Beginners Guide to Motorhome Ownership – Buying Your First Motorhome

One of the first things to decide when buying a motorhome is whether you want a new or second hand vehicle. On the one hand, with a new vehicle you get the feeling of being the first to own it and the safety of a manufacturers limited warranty, on the other hand, a pre-owned model can often be picked up with big savings against list price just a year or so after manufacture.

Everyone’s different, but most first time buyers opt for a second hand motorhome as the financial investment is less – and it gives the chance to find out whether motorhoming suits you without being left out of pocket.

Another initial consideration is your budget. Think about what you would like to spend and also what you are willing to spend as a maximum, this gives you a price range to work within and means you’ll be less tempted to overspend.

There are motorhomes available in all shapes and sizes, and to fit all budgets, so think carefully about which type of motorhome suits you best – is it a small panel van conversion or a large A-class or American RV that takes your fancy? If you’re only buying the motorhome for short holidays then a small or medium sized motorhome would most likely meet your requirements, but for those intending on travelling for months at a time a larger, better equipped motorhome may be what’s needed.

Finding a motorhome which meets your requirements can be tricky, and you’re unlikely to find one which ‘ticks all the boxes’ straight away – the key is prioritising your needs. Write a list of things you need from your motorhome, not features as such but just broad requirements you have of your new investment, things such as ‘sleeps 4 people comfortably’ or ‘small enough to drive in European cities’. You can then use this list to figure out which models suit you best and which features are most important to you – doing things this way round ensures you aren’t convinced to buy a motorhome with fancy features you won’t use.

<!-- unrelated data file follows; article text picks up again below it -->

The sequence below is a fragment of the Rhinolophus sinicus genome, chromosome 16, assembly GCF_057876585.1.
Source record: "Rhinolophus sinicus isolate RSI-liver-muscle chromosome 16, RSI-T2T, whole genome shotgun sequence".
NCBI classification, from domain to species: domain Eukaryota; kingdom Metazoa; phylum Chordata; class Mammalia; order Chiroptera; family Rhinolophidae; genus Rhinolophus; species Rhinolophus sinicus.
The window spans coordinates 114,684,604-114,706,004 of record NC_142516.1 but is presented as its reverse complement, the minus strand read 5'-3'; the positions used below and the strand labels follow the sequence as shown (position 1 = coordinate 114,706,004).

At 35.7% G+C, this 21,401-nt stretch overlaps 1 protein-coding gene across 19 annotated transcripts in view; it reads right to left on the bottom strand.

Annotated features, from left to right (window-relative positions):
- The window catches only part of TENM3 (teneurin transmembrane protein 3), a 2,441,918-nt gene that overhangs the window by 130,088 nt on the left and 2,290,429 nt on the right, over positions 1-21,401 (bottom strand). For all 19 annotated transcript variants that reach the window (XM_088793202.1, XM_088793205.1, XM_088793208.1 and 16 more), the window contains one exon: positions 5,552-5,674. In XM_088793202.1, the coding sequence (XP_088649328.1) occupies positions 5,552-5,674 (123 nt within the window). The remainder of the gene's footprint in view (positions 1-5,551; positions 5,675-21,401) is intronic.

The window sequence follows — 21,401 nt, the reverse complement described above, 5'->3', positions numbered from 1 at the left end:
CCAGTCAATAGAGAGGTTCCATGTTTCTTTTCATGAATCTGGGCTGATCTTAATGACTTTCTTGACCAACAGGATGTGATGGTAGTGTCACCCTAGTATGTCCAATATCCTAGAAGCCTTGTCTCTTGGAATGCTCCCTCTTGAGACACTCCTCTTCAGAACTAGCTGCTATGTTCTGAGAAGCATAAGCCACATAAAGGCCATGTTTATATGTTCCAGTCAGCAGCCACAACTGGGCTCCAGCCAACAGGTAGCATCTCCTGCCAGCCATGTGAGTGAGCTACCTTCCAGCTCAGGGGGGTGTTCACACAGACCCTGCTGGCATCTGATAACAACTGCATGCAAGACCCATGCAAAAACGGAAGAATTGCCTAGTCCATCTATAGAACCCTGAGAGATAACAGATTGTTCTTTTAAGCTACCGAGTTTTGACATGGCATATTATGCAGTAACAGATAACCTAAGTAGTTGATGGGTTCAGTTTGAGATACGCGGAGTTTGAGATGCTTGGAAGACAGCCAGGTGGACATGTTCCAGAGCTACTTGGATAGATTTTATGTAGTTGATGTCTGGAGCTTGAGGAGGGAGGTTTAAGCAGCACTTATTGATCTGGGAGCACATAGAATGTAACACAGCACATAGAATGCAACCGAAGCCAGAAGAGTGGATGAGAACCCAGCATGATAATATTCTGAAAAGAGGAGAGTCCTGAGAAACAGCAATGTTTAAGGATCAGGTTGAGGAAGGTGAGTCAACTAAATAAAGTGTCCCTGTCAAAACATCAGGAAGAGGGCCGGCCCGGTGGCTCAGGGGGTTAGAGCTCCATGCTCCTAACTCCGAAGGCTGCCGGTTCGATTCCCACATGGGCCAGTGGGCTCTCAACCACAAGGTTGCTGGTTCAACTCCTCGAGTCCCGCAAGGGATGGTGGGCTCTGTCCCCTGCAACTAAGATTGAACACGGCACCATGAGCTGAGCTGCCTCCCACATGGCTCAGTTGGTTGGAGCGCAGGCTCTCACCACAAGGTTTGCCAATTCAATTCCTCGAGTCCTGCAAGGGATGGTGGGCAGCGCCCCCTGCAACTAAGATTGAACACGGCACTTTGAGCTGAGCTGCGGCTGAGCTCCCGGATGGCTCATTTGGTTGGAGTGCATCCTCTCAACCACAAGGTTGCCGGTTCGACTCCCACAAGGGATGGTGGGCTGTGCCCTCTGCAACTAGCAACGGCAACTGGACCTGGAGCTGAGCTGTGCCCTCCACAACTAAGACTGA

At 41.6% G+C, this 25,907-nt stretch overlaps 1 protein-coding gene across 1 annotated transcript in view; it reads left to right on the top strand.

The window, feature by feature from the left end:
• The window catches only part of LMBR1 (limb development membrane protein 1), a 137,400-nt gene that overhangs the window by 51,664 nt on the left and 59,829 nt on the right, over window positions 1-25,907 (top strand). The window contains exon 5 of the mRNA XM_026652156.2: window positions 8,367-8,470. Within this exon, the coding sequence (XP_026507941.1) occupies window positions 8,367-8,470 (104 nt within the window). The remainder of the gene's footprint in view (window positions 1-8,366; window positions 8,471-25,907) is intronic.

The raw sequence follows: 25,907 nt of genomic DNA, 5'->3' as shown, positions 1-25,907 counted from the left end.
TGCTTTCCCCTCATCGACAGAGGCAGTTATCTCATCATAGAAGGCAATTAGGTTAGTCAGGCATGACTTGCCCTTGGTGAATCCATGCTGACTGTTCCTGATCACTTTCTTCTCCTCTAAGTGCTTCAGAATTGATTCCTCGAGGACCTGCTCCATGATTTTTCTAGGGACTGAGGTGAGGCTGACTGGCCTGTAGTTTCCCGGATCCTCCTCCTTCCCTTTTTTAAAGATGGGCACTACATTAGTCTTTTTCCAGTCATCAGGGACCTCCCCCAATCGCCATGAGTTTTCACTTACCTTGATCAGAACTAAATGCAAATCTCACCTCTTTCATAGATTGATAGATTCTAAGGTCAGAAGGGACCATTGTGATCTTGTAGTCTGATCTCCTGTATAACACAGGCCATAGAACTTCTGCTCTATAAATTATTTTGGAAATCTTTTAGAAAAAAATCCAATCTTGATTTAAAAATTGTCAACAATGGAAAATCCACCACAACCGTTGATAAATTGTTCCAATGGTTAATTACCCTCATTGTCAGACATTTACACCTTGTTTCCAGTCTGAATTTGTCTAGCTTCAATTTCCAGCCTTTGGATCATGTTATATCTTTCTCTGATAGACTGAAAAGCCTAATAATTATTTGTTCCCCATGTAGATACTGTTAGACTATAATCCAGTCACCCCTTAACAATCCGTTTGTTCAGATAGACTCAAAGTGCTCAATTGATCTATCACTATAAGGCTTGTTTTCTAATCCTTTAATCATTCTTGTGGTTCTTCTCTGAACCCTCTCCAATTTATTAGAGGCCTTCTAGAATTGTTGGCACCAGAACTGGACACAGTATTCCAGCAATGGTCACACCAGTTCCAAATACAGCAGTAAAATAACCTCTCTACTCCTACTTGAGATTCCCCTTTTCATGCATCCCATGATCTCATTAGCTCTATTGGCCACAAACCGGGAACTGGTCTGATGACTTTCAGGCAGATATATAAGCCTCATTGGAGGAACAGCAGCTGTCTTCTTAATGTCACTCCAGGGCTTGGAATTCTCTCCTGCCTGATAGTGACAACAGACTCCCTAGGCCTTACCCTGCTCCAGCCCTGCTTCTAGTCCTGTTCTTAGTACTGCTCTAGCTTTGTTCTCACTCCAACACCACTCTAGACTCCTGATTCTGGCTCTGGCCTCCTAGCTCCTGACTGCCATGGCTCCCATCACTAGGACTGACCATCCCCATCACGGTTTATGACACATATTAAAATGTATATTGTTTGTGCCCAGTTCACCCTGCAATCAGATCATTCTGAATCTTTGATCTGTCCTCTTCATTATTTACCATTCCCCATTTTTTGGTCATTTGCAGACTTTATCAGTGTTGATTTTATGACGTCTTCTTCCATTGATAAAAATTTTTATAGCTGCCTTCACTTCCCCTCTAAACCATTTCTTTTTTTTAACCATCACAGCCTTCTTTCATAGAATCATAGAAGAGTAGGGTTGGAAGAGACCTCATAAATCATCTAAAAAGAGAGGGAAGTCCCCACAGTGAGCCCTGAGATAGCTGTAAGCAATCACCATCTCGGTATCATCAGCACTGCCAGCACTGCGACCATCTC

When you’re looking at a prospective motorhome, and particularly when buying second hand, make sure you test out all the features before buying – that doesn’t mean cooking a three course meal, but it does mean pulling out the beds, stepping into the shower area to test its size, opening and closing cupboards, sitting on the sofa etc.

When looking at second hand motorhomes you need to scrutinise the fixtures and fittings even more, making sure you check the water runs properly and all the electrics are working as they should – it only takes a minute to fill up the water tank to test the system, and any person serious about selling the motorhome will be happy to do this.

Never buy a motorhome without seeing the water system, electricity and motor running in full working order, and always go for a test drive which includes roads which you can get up to 50mph on, as some problems won’t make themselves known at low speeds. Don’t be offended if the owner won’t let you drive though as not many people have ‘any driver’ insurance and it’s still the sellers responsibility if anything happens. If you do sit in the passenger seat on a test drive, simply keep an ear out for any unusual noises from the engine, wheels or brakes and an eye on the driver’s hands – are they working hard to turn the wheel? Do the gears change smoothly and easily?

It’s also vitally important that the waste water system is clean and works properly, this should have been done by the seller prior to them putting the motorhome up for sale so get them to show you how the cassette is removed from the toilet unit so you can see whether this has been done – it’s not a job you would want to do after buying!

Make sure you shop around for the best deal, look online at plenty of models but don’t make any decisions until you see the motorhome first hand, no matter how many pictures you look at you won’t get a true feel for the interior spaces until you look around in person. When you’re ready to buy try and use local dealerships with good reputations, that way if anything goes wrong you haven’t got far to go for repairs or advice. It’s also a good idea to check out the insurance costs as you may find some of the larger motorhomes come with larger premiums. Always opt for a specialist motorhome insurance policy rather than a standard motor policy as this should give you more comprehensive cover.

Leave a Reply